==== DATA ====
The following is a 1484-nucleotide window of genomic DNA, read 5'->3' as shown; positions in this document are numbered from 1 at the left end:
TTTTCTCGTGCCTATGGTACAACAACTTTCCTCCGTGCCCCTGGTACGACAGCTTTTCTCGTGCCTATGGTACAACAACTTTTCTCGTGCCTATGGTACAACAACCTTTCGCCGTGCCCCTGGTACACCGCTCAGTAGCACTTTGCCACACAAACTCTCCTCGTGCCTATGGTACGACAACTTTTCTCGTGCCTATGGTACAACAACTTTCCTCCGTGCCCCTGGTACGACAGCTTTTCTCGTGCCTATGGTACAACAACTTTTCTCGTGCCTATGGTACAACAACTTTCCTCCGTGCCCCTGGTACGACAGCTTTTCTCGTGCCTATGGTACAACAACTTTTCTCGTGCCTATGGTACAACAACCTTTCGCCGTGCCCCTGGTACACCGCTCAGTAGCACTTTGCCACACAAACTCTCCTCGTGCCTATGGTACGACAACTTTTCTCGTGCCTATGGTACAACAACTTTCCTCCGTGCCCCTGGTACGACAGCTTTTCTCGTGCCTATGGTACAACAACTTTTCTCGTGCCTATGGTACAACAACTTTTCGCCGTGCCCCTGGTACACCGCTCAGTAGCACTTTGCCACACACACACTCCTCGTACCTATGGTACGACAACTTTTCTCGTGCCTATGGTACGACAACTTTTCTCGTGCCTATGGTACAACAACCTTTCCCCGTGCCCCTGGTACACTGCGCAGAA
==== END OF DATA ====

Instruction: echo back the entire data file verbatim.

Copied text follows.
The following is a 1484-nucleotide window of genomic DNA, read 5'->3' as shown; positions in this document are numbered from 1 at the left end:
TTTTCTCGTGCCTATGGTACAACAACTTTCCTCCGTGCCCCTGGTACGACAGCTTTTCTCGTGCCTATGGTACAACAACTTTTCTCGTGCCTATGGTACAACAACCTTTCGCCGTGCCCCTGGTACACCGCTCAGTAGCACTTTGCCACACAAACTCTCCTCGTGCCTATGGTACGACAACTTTTCTCGTGCCTATGGTACAACAACTTTCCTCCGTGCCCCTGGTACGACAGCTTTTCTCGTGCCTATGGTACAACAACTTTTCTCGTGCCTATGGTACAACAACTTTCCTCCGTGCCCCTGGTACGACAGCTTTTCTCGTGCCTATGGTACAACAACTTTTCTCGTGCCTATGGTACAACAACCTTTCGCCGTGCCCCTGGTACACCGCTCAGTAGCACTTTGCCACACAAACTCTCCTCGTGCCTATGGTACGACAACTTTTCTCGTGCCTATGGTACAACAACTTTCCTCCGTGCCCCTGGTACGACAGCTTTTCTCGTGCCTATGGTACAACAACTTTTCTCGTGCCTATGGTACAACAACTTTTCGCCGTGCCCCTGGTACACCGCTCAGTAGCACTTTGCCACACACACACTCCTCGTACCTATGGTACGACAACTTTTCTCGTGCCTATGGTACGACAACTTTTCTCGTGCCTATGGTACAACAACCTTTCCCCGTGCCCCTGGTACACTGCGCAGAA